Leaving these areas will certainly be painful for the Armenians, though it needs be borne in mind that the Caucasus is a brutal place and that the Armenians had in their turn displaced 700,000 Azeris during the 1992-94 war. Its an open question how many of their cultural objects and monuments will survive in the abandoned territories, considering the Azeri destruction of the medieval Armenian cemeteries in Julfa. Of greatest concern is the fate of the Dadivank monastery in Kelbajar, whose abbot Ovanes Hovhannisyan made a memetic splash early in the conflict posing with a cross and a rifle (see right). That said, in a recent welcome development, its handover to Azerbaijan is now claimed to no longer even be a foregone conclusion. In any case, the least that can be said is that a large-scale humanitarian crisis – the short-term expulsion of most of Artsakh’s 150,000 people – has, at least for now, been averted.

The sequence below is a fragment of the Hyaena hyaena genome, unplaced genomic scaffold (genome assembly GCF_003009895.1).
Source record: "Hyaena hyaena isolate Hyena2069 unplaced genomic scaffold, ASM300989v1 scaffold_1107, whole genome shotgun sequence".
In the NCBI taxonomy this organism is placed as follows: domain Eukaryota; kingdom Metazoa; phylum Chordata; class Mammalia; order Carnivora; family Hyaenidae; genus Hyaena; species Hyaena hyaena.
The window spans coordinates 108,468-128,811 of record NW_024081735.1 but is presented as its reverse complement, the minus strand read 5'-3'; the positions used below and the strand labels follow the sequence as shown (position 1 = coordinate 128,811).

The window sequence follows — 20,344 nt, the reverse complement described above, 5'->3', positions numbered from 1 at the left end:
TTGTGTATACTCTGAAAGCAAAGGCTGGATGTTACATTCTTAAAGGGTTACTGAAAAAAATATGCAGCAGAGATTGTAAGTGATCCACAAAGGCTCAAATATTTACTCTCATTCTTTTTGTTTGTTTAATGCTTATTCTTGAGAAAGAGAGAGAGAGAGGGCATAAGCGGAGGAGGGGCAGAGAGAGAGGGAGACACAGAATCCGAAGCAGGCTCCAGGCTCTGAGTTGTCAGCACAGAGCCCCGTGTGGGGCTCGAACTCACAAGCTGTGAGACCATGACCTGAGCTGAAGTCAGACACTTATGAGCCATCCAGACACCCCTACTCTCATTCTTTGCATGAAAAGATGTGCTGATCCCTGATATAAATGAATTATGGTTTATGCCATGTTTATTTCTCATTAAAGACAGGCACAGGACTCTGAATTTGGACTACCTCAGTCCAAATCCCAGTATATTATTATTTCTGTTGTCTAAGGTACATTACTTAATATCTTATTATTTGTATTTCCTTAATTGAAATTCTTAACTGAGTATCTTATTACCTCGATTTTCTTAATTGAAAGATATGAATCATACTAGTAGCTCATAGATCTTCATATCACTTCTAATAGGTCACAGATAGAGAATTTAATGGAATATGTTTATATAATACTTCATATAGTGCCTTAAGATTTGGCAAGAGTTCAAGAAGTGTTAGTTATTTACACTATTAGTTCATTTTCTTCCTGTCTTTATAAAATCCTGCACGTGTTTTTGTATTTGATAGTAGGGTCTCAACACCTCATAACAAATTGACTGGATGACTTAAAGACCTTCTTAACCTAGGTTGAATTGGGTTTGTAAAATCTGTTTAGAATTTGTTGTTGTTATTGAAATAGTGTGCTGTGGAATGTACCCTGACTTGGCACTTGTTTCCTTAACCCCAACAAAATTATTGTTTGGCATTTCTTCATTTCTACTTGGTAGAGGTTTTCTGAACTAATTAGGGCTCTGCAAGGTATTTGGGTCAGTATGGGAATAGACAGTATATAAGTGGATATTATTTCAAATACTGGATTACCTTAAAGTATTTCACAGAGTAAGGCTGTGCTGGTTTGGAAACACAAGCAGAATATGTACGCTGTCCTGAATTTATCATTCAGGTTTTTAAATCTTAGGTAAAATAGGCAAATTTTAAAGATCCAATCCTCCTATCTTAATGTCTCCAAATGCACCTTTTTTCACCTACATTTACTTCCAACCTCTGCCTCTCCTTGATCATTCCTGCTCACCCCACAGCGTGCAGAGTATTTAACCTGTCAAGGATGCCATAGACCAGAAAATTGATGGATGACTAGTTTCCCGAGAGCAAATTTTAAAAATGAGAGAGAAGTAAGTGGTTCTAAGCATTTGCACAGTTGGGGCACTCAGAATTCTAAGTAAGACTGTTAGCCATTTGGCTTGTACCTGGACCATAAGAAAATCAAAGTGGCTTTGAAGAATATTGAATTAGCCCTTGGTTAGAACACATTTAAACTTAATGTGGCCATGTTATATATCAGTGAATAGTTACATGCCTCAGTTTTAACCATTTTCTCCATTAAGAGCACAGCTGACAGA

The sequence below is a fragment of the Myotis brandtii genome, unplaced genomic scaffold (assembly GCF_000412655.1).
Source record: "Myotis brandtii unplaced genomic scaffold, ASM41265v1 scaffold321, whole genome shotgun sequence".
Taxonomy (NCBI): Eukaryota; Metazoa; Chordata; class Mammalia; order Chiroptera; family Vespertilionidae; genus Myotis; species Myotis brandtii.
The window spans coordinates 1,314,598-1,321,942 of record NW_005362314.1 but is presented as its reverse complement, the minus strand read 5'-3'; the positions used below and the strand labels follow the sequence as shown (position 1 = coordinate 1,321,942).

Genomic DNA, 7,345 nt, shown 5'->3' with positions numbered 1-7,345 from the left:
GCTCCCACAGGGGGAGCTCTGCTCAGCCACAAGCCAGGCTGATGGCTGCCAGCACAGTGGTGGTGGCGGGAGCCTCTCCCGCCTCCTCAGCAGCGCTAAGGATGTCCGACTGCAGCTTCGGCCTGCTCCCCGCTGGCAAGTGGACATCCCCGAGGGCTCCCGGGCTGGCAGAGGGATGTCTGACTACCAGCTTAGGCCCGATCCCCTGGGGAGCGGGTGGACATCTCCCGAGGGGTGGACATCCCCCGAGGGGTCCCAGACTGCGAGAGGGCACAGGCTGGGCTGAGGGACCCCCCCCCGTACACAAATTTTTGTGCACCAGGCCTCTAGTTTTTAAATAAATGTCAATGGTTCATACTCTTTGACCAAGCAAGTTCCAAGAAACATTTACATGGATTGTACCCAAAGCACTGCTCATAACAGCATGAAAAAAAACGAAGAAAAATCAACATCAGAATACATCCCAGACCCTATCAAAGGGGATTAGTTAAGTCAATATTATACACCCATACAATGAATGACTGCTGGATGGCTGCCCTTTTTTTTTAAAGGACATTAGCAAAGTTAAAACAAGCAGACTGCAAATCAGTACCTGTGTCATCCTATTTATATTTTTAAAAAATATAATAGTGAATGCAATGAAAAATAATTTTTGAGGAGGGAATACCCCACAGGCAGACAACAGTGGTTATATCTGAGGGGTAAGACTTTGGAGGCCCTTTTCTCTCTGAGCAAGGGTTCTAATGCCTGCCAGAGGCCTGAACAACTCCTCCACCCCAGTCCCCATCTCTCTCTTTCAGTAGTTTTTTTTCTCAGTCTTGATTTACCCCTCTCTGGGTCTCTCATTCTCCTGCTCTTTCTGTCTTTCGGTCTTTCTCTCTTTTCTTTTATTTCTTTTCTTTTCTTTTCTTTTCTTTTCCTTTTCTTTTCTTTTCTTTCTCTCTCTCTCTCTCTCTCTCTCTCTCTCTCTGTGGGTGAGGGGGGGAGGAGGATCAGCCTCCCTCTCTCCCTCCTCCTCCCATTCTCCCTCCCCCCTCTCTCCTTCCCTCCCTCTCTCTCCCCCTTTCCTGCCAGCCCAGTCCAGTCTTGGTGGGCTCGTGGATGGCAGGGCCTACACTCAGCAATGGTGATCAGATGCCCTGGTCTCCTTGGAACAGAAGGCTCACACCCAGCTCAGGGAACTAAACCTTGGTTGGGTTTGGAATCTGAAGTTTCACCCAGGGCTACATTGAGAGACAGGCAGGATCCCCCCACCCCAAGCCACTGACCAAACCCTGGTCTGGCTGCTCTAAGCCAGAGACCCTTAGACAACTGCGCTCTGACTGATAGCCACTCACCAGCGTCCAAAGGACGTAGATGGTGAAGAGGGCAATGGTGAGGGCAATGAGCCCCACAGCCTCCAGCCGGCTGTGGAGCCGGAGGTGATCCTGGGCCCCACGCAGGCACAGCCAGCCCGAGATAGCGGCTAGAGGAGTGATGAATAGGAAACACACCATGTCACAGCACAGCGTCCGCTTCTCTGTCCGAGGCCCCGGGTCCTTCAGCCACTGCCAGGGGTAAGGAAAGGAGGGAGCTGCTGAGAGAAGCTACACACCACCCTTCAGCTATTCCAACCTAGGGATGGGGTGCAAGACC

Considering the manifold political, diplomatic, and ultimately military mistakes committed by the Pashinyan administration over the past two years, this is as good (or “less bad”) an outcome as the Armenians could have reasonably hoped for after the fall of the “fortress city” of Shusha on November 7. Shusha occupies the high ground over the breakaway republics capital, Stepanakert, so its capture would have only been a week or two away (at best). No Russian diplomatic intervention, and the Armenians would have lost all of Karabakh, not to mention an additional 5,000-10,000 soldiers on top of the ~5,000 already dead. They would have been saddled with a major refugee crisis on top of that.